The Parsha elaborates on the biography of Moshe Rabbeinu, in and as a result of the increasing enslavement in Egypt. Moshe was adopted by Pharaoh's daughter and raised in the palace of Pharaoh, separated from the people of Israel, and from the life of servitude, and describes the stages of Moshe's personal development and the reestablishment of connection and attachment to the people of Israel.
"And the child grew, and she brought him unto Pharaoh's daughter, and he became her son. And she called his name Moshe: and she said, because I drew him out of the water. And it came to pass in those days, when Moshe was grown, that he went out unto his brethren, and looked on their burdens: and he spied an Egyptian smiting a Hebrew, one of his brethren. And he looked this way and that way, and when he saw that there was no man, he slew the Egyptian, and hid him in the sand. (Shmot 10-12).
One must pay attention to two emphases in the verses: twice "grow up" and twice "his brothers". The emphasis on growth raises the question of the Midrash about the need to mention this: "And Moshe grew up" - and for that not all grow: man, beasts, animals and chickens, but to tell you that he grew up unlike the whole world "(Shemot Rabbah 1:27). However, his double growth is also about the authority: "And Moshe grew up - and it is already written," And the child grew up, "Rabbi Judah said:" The first one as everyone grows up and the second to the greatness that Pharaoh appointed him over his house. In other words, when he grew up, his greatness began, and he was appointed to a high position in Egypt, to be in charge of the royal household.
It is precisely because of this that there is an added significance to the discovery of brotherhood, which is emphasized in the double meaning of the word "brother": How did he come out of the king's house to connect with the Hebrews who were engaged in hard labor, each of them, if he could distance himself from their company so as not to fear their wickedness? Asks the Abarbanel in Shemot 2:11 and the Ramban replied: "And he went to his brethren, because they told him that he was a Jew, and he wanted to see them. When he chose to kill the Egyptian, he chose to give up the greatness that awaited him at Pharaoh's house.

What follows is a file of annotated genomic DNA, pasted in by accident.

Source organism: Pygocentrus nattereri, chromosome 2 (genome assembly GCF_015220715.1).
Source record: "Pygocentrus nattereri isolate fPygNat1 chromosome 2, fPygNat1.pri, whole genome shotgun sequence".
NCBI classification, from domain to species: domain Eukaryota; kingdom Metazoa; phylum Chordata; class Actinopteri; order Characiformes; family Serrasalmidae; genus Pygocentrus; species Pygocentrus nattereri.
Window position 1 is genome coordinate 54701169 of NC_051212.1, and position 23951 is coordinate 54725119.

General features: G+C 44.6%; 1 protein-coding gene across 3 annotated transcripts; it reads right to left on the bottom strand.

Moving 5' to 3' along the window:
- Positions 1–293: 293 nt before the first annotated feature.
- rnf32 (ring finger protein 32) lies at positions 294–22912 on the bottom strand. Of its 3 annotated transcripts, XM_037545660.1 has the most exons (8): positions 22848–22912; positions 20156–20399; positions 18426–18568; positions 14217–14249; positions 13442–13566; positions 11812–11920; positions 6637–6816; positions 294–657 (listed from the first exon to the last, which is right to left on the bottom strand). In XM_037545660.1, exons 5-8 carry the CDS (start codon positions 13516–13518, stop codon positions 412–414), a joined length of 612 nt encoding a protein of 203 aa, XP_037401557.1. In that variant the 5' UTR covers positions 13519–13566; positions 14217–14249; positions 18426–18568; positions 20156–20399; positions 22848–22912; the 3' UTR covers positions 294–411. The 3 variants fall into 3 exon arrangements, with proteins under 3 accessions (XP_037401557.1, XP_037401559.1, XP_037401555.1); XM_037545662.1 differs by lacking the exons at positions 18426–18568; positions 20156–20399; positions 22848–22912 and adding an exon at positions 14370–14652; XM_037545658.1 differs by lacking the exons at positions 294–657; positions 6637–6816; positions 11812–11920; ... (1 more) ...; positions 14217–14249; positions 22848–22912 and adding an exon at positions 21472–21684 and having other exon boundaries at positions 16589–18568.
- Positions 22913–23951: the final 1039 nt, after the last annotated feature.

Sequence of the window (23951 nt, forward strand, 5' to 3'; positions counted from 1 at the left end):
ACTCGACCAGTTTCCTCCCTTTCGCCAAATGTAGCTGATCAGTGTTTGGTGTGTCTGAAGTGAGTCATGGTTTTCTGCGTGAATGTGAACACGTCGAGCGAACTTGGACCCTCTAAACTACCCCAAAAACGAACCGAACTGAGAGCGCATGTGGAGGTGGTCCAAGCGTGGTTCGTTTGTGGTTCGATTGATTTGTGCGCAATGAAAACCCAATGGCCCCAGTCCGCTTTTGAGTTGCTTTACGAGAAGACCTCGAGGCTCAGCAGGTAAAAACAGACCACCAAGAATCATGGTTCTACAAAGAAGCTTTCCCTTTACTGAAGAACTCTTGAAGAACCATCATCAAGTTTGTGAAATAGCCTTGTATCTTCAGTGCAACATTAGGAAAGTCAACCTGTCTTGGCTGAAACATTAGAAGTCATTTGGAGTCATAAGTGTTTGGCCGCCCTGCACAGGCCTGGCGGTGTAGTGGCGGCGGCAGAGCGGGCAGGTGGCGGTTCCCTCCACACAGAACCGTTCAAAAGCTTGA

The connection between his 'growth' and his 'greatness' must be emphasized. It is not at all clear that a person in such a situation seeks the ancient connection to his origins and to an enslaved people considered inferior and without rights: "Moshe grew up and went out to his brothers". The sense of responsibility and genuine caring for their fate is an expression of his greatness and greatness in his choice, in which he prefers to act in the best interest of his people, to be the first leader and redeemer of the people of Israel.
Observing the history of great men; Great scholars, great inventors, and great leaders who have changed the face of society and history, a doctrine that shares a common denominator; were not born like that. Each of them had a point in their lives when the 'great choice' of their lives took place, the choice of greatness. From this choice, the path of their Aliyah began, and from there they also drew the tremendous will and perseverance that motivated them on their way to the high achievements they reached. "And Moshe grew up."